Trimming and Pruning Tips
Posted by Client Care on Monday, July 8th, 2013 at 2:47pm.
Pruning your bushes and trees is the best way to keep them healthy and to promote growth. In fact, the act of pruning has even become an art form in some cultures as well as a landscaping technique. When you trim your plants, bushes and trees you should really take into consideration what specific species of plant you are dealing with before hacking away at it. There is a certain amount of knowledge that one should have as well, before your first cut is made.
Depending on what you are dealing with, like rose bushes, an overgrown tree, or hedges, you may need different tools to get the job done correctly, otherwise a good pair of loppers will usually be just fine. We suggest researching the plant and fully examining it starting from the top down. You will want to keep healthy canes and stems and remove ones that are discolored, broken or flimsy. Some plants will thrive better only when they have a certain amount of canes and branches, which is how you will begin to determine what to keep and what to cut.
Rose pruning - Learning how to prune roses is a technique that people have been practicing for centuries. Those who know how to correctly prune their rose bushes will be able to produce wonderful blooms year after year with relative ease. First off, most roses need to be pruned in spring in order for it to have the most benefit. In Colorado, you want to be sure not to prune too early because our weather is notorious for spring hails and snow storms. Most rose bushes like Hybrid Tea roses, grandifloras and floribundas will benefit the most from removing about a half to two-thirds of the plant's height. Before you go cutting away, examine each cane to see which ones are positioned properly and which are producing. Typically rose plants should have an open center, so that the plant receives air circulation and even lighting. Start by removing everything that looks dead or is broken. Small cuts should be made on a 45 degree angle. After the plant has been cleaned up, choose the best 5 or 6 canes to keep, and remove the rest. To reduce the height of the plant you will cut the canes a 1/4 inch above a bud that is facing the outside of the plant.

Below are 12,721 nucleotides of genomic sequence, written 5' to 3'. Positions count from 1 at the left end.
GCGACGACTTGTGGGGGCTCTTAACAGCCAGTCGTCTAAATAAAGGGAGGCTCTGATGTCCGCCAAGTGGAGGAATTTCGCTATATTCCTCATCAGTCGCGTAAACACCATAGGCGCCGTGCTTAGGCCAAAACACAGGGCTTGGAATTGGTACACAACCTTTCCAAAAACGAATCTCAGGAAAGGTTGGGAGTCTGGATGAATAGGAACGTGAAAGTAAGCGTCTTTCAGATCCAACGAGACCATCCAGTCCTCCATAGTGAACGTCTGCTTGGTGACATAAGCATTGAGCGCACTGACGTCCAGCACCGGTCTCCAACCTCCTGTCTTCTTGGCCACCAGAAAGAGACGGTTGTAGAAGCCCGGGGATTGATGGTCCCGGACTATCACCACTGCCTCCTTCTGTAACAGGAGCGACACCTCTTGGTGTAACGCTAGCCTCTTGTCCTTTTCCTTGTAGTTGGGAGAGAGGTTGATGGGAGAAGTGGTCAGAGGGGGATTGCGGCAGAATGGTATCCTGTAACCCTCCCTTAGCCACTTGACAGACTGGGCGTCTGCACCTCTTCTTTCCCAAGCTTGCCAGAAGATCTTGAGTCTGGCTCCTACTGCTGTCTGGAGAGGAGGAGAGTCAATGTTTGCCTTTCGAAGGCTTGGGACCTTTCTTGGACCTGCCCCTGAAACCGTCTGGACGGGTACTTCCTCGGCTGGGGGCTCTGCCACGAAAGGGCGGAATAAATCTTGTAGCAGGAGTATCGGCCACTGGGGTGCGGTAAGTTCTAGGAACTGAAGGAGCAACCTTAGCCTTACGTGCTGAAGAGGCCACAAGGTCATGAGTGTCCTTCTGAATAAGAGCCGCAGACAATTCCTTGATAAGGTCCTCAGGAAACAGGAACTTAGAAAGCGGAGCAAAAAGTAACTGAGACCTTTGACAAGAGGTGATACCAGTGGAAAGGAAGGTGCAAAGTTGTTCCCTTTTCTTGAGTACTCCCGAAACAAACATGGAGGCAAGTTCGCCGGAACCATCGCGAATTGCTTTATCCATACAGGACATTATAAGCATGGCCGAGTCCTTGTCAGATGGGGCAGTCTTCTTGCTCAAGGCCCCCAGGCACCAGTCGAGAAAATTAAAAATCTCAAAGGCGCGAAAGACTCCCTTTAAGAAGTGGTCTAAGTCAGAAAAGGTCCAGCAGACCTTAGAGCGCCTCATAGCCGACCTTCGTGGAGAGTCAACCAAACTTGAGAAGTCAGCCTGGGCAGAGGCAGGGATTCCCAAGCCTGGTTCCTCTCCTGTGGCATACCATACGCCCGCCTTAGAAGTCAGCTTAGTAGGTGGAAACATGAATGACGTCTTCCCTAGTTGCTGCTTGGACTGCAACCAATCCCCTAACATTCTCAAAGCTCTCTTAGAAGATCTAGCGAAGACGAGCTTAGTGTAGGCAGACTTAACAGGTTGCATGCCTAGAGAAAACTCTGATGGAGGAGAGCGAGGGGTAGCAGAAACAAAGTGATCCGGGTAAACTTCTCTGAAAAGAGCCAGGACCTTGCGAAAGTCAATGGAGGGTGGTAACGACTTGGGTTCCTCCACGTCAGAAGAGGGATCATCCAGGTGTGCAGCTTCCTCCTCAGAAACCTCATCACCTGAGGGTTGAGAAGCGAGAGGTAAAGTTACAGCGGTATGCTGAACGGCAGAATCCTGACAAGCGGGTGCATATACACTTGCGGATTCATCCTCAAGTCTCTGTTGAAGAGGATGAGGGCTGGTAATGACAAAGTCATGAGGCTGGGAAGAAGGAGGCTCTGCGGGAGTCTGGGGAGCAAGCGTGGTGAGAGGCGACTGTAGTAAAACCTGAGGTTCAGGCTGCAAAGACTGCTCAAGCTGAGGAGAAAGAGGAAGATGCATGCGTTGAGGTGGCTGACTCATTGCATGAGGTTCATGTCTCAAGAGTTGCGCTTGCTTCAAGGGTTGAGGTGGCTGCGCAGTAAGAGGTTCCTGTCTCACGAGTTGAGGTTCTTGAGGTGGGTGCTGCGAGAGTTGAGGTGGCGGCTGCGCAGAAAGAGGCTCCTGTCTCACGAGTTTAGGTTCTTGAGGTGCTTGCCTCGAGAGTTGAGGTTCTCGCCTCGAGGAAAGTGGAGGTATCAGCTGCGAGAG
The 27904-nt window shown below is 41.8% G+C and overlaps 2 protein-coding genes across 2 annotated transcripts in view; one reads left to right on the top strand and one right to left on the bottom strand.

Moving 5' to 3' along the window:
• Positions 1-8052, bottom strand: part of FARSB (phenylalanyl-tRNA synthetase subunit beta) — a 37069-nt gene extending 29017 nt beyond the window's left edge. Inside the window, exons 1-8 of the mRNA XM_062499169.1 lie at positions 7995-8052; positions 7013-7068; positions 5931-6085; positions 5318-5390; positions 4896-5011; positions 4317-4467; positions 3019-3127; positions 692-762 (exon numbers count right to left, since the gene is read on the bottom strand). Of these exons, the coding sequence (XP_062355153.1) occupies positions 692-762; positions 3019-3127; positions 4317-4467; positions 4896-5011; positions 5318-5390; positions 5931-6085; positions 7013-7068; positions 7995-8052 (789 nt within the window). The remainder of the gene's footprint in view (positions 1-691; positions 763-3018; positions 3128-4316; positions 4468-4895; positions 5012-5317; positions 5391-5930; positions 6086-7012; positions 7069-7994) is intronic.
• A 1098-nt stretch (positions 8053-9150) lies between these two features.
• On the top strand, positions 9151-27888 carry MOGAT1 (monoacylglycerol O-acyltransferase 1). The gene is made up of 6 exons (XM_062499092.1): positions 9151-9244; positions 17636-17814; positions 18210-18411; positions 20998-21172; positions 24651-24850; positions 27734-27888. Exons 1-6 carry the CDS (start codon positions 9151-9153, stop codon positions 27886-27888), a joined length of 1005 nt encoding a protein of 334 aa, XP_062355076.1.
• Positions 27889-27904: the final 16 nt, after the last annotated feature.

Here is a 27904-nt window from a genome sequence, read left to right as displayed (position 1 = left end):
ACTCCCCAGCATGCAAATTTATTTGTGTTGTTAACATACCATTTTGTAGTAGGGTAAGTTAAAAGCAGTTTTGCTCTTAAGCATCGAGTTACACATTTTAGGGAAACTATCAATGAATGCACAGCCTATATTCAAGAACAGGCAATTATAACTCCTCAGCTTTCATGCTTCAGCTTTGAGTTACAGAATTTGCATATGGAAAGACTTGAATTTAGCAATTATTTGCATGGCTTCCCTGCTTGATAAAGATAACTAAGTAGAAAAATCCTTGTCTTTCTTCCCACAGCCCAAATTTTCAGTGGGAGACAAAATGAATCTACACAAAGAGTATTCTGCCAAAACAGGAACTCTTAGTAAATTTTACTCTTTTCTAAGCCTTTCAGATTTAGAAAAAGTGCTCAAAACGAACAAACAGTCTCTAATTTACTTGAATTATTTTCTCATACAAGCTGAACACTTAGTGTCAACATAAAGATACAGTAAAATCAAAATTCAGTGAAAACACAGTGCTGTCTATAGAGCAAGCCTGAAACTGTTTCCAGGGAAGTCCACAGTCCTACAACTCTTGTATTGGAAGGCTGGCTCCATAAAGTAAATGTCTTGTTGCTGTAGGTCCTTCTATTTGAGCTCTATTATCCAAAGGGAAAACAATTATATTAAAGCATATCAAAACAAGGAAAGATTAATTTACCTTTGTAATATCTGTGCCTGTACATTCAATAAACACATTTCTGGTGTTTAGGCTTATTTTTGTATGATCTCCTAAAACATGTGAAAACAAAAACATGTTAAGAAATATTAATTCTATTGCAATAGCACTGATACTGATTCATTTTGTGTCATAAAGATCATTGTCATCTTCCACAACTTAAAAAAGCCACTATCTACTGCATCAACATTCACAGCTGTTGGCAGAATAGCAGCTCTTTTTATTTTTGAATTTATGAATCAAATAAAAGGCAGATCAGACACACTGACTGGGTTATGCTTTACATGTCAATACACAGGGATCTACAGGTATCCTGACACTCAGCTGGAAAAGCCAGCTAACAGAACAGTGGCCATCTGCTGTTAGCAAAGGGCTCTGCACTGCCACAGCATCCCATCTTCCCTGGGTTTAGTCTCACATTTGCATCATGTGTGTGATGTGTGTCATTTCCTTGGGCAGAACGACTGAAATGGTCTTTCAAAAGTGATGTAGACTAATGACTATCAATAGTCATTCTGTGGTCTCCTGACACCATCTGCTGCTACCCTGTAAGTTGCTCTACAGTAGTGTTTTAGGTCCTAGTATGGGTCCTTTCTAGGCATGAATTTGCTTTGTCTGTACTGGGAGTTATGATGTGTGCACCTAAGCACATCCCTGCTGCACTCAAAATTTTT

Tree trimming - Trimming back your own trees so that they do not touch your house is something anyone can do safely as long as branches are easily accessible and not too large. Removal of large trees or limbs is something that should be left to the professionals due to safely complications. However that is not to say you can't get up there and remove potential problem branches with minimal effort. Note: You should only climb up on your roof if you have safety equipment like a harnesses that will keep you from falling. All branches that come into physical contact with the home should be removed. Be sure to cut branches back far enough so that a strong wind will not cause them to brush the house as well. Making your cuts about a 1/4 inch above a bud on a 45 degree angle is best. With that being said, it may be more important to remove as much as you can in order from keeping it from hitting the house, so do what you have to do. If you are thinning out branches on one particular cane, you will want to make your cuts outside of the branch's bark ridge and collar.
Trimming your hedges - Start trimming your hedges by removing all the dead and damaged branches. This is actually something that should be done on a regular basis in order to keep your hedges healthy and disease free. Next, you will want to remove any branches that look out of place or are deranged. This kind of pruning will actually thin out the hedges a bit promoting better circulation of light and air. After that, remove old and weak canes leaving behind only the strong. Cut back the height of the hedge by clipping the tips off right after a bud or leaf. It is best to avoid using hedge shears and giving everything a flat top appearance. This practice will actually promote more growth over the years and will make the hedges hard to control.
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